AS A child, Becky Curtis Jones wasn't allowed into her garden, for fear she might fall into the hands of terrorists.

The 74-year-old who lives in Stockbridge, but she spent a significant part of her childhood living through the Malayan Emergency, a war between guerillas and colonialists.

Becky and her family moved to the region just as the conflict broke out, in 1948, as her father worked for a company which ran rubber plantations.

"It was very colonial," says the grandmother of four.

"Whites were seen as supreme amongst the colonialists, and everywhere we went – school, swimming pools, clubs and so on were whites only."

Becky's family had six servants, including a Chinese nanny, who she has made the central character in her her debut thriller, which has been released through Amazon.

Becky's novel is fiction, but it is grounded deeply in the history of the time, both of the region and of her own family history, and members of her own family, including herself, feature as characters in the story.

She says that it was quite a frightening time. She was just five when her family moved to the region, and the family stayed there for five years.

"We were very aware of the war," she says.

"Two of my father's friends were killed by terrorists and he was issued with a gun. We were driven around in an armoured car and when my mother drove she wore a headscarf, because whites were often targets. My brother, who is three years older than me, and I were very aware of the conflict, although not the politics behind it. But we knew that there was a conflict between soldiers and police and people who were mostly Chinese and were in the jungles. The jungle was kind of an ogre place, it wasn't somewhere we would ever go to.

"It was quite frightening for us as children and I think my mother was scared for us."

Becky says that although she was brought up with very colonial attitudes, she has left them in her past and has come to sympathise far more with the Communists who were fighting against British forces, which is a factor in why her novel, The Rain in Pahang, is written from the perspective of a Communist agent.

"My book is about the colonial attitudes of the time, emphasised by telling the story of the guerrillas from the communist perspective and how the war came about," says Becky.

“From their point of view it was British incompetence in World War II which led to the Japanese occupation and the subsequent chaos.

“I learned how the guerrillas operated from reading the leader Chin Peng’s version of events.

“I also discovered that Agent Orange, the herbicide used by the Americans in Vietnam with tragic consequences, was developed by the British and first used by them in the Malayan Emergency, spraying guerilla crops.

“It was called by the guerrillas ‘death rain’ – and hence my title The Rain in Pahang."

Becky, who worked for the foreign office before she was married, and went on to work as an HR manager within the NHS later on in her career, says she had always wanted to write about Malaya, and that her resolve to do so had been firmed up when, after her mother's death, she found detailed notes that she had kept about her time there.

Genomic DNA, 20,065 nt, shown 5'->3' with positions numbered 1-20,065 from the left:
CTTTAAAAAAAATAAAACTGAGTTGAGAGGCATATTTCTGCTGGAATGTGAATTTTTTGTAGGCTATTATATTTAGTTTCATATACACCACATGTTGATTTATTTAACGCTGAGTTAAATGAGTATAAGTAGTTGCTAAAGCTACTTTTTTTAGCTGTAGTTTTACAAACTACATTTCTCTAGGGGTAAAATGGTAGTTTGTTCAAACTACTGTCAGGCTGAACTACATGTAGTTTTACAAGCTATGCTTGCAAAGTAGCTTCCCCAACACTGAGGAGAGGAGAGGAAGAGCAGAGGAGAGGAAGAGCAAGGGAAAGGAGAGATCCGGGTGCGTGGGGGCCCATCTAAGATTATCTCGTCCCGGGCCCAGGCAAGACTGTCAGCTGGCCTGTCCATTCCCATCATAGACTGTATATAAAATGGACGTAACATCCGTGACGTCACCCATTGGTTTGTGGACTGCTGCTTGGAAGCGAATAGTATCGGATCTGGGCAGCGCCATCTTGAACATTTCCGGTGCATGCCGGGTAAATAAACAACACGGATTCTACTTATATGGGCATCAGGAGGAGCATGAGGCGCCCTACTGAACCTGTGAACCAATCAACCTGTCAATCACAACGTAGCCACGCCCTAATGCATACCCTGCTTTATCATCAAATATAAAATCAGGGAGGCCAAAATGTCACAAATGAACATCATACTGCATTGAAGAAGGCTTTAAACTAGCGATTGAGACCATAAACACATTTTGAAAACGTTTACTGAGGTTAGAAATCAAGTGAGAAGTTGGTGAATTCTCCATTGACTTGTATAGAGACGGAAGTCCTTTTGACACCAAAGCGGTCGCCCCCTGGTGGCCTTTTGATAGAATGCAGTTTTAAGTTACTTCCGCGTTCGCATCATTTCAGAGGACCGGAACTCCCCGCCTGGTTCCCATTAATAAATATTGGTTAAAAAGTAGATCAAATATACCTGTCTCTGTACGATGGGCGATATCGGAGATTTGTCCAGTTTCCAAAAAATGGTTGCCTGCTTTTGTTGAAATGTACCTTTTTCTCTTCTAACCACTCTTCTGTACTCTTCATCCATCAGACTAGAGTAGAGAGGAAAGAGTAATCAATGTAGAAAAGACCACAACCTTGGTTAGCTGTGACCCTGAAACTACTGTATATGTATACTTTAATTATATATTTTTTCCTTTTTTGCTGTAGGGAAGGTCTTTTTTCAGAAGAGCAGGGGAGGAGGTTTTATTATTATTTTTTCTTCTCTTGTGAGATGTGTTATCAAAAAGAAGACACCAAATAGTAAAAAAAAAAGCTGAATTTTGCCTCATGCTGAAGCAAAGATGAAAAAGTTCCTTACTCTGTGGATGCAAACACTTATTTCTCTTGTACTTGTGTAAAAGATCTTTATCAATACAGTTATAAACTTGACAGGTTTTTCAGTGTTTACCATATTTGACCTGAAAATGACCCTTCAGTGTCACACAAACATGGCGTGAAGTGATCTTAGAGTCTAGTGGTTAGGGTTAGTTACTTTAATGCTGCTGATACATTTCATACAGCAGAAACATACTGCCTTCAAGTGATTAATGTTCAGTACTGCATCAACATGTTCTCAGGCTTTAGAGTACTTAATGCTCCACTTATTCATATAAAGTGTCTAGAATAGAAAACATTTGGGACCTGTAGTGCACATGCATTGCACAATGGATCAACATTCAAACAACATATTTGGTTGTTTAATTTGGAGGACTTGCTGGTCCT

Becky's mother was quite an unusual character. She developed an interest in racing, and was the first woman to race in the Johore Grand Prix. She went on to fly Tiger Moth planes, and when Becky went through her papers, found that her mother had made 'pay drops', flying low over rubber plantations to drop pay packets for the workers from the air, as the guerilla fighters often ambushed the Jeeps that had been taking the wages previously.

Becky found a flying map with notes written on it, such as places where there was a greater danger of being shot down.

"I think it was quite dangerous, but she obviously enjoyed doing it," says Becky.

Becky's mother also worked for the Special Branch of the police.

"I remember being taken to where she worked and being taken down to the prisons, where they were holding a young woman. I don't know why I was shown that. I was only around six at the time, so it seems fairly ridiculous."

After Becky's mother's death, she began looking up news stories that had been written at the time about her mother, and came across other stories from the time, that caught her interest, such as crops being sprayed with 'death rain'.

She went onto research the era more, including reading the autobiography of Ching Pen and became increasingly uncomfortable with Britain's behaviour leading up to and during the war.

"The Communists had been left to fight against the Japanese in World War II and had led the resistance, and after the war, they felt they should have a say in government, but were clamped sown on, so there was a lot of anger," she says.

"They were looking to be a legitimate political force but were outlawed.

"It hasn't been difficult for me to see the other perspective on the time," she says.

"These days, most people recognise that the colonial times weren't our finest hour.

"Of course, the terrorists did some terrible things, but the British were just as barbarous."

Becky, who has always written stories for her family and self-published two books previously, says that she wrote this story partly for her family but also to tell the story of the Mayan Emergency from the Communist perspective.

The novel has had a lot of interest, reaching number nine in Amazon's political novel charts.

She hopes her story will help tell an often hidden story: “I think it’s important to help get the Communist side out there, as it’s not widely known.”